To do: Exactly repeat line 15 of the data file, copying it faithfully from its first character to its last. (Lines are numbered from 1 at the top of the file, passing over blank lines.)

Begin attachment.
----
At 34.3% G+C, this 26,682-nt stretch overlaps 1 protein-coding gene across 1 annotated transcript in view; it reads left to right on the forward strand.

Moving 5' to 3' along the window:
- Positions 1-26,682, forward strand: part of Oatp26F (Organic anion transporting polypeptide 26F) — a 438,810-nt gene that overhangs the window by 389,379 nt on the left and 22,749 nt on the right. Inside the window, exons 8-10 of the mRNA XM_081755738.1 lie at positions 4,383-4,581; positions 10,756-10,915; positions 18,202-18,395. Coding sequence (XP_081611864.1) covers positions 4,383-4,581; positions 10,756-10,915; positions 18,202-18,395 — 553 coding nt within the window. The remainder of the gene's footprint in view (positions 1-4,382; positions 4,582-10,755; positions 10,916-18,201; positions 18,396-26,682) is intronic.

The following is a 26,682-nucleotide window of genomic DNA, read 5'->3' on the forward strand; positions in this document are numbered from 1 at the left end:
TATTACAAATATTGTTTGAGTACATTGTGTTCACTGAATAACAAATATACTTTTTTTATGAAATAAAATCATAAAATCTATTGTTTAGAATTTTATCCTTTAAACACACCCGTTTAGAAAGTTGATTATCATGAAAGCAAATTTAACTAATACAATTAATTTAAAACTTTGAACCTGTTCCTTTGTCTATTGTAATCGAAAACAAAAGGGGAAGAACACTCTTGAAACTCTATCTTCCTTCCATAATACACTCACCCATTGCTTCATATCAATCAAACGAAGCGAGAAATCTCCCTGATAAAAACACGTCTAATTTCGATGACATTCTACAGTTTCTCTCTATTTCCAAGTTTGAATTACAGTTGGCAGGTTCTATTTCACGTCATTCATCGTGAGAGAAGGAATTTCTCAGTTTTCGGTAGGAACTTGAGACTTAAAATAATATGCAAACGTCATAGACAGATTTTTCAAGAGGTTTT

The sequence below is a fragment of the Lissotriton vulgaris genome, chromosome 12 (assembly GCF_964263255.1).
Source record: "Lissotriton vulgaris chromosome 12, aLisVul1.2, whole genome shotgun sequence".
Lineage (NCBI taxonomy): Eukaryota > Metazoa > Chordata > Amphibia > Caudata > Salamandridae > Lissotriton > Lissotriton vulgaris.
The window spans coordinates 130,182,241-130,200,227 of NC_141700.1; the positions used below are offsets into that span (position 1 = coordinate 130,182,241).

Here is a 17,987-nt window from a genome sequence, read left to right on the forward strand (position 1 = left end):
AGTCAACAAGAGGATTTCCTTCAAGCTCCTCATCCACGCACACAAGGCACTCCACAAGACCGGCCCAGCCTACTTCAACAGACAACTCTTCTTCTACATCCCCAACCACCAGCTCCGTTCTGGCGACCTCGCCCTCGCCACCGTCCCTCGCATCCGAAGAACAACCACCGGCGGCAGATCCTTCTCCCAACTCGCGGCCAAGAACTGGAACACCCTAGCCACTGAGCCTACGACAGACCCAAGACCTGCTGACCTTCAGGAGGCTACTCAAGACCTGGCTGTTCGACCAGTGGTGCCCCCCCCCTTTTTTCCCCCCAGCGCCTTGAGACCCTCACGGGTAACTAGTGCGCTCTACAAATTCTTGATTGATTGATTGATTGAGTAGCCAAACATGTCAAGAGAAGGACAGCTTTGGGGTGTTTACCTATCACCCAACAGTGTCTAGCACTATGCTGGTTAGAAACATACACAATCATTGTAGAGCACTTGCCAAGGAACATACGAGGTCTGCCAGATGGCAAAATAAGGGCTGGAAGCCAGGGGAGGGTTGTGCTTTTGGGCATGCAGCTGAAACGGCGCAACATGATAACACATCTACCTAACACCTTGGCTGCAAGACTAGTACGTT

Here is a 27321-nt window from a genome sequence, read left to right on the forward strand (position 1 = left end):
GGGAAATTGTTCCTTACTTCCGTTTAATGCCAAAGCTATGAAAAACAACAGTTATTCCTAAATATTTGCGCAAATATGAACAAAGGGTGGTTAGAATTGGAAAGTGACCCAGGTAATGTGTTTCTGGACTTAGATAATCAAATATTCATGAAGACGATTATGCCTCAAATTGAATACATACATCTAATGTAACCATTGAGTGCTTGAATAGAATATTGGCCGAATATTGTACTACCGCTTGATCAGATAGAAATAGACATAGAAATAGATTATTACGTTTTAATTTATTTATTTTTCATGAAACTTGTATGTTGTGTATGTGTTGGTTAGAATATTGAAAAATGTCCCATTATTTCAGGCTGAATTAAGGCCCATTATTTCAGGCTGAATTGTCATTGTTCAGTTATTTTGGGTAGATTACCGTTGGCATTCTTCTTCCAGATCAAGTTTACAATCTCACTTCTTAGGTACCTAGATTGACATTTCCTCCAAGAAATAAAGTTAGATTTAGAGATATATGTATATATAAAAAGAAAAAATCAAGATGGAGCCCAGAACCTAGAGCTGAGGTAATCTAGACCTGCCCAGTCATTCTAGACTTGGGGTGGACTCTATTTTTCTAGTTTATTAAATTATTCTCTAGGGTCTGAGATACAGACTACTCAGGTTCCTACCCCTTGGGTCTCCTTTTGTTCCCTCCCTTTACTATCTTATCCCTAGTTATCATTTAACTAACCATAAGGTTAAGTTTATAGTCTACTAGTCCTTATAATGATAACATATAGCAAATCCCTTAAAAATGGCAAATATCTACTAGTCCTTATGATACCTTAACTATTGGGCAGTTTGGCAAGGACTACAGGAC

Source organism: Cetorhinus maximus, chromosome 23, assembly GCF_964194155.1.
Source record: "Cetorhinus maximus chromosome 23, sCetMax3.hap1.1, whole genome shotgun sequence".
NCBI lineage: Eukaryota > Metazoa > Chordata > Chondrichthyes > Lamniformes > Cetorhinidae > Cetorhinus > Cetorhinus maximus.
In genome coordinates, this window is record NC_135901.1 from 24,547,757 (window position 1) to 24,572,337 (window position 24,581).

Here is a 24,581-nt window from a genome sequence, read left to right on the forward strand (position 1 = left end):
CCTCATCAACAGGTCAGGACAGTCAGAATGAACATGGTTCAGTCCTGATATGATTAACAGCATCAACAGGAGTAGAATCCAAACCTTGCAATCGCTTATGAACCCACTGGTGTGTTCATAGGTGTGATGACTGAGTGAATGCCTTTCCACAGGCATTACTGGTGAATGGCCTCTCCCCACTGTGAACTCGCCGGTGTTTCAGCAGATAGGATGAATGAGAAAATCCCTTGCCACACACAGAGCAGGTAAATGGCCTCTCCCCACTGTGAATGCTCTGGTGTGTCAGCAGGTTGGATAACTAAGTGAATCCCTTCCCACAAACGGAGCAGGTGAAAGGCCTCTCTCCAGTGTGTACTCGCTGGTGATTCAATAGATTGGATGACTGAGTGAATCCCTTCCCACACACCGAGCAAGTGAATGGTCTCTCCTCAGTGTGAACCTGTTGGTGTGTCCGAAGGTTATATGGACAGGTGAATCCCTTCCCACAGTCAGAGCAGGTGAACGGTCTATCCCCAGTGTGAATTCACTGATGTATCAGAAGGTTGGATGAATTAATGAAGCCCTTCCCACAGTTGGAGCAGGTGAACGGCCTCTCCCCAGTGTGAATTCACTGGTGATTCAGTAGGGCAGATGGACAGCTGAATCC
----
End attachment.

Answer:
Source record: "Cetorhinus maximus chromosome 23, sCetMax3.hap1.1, whole genome shotgun sequence".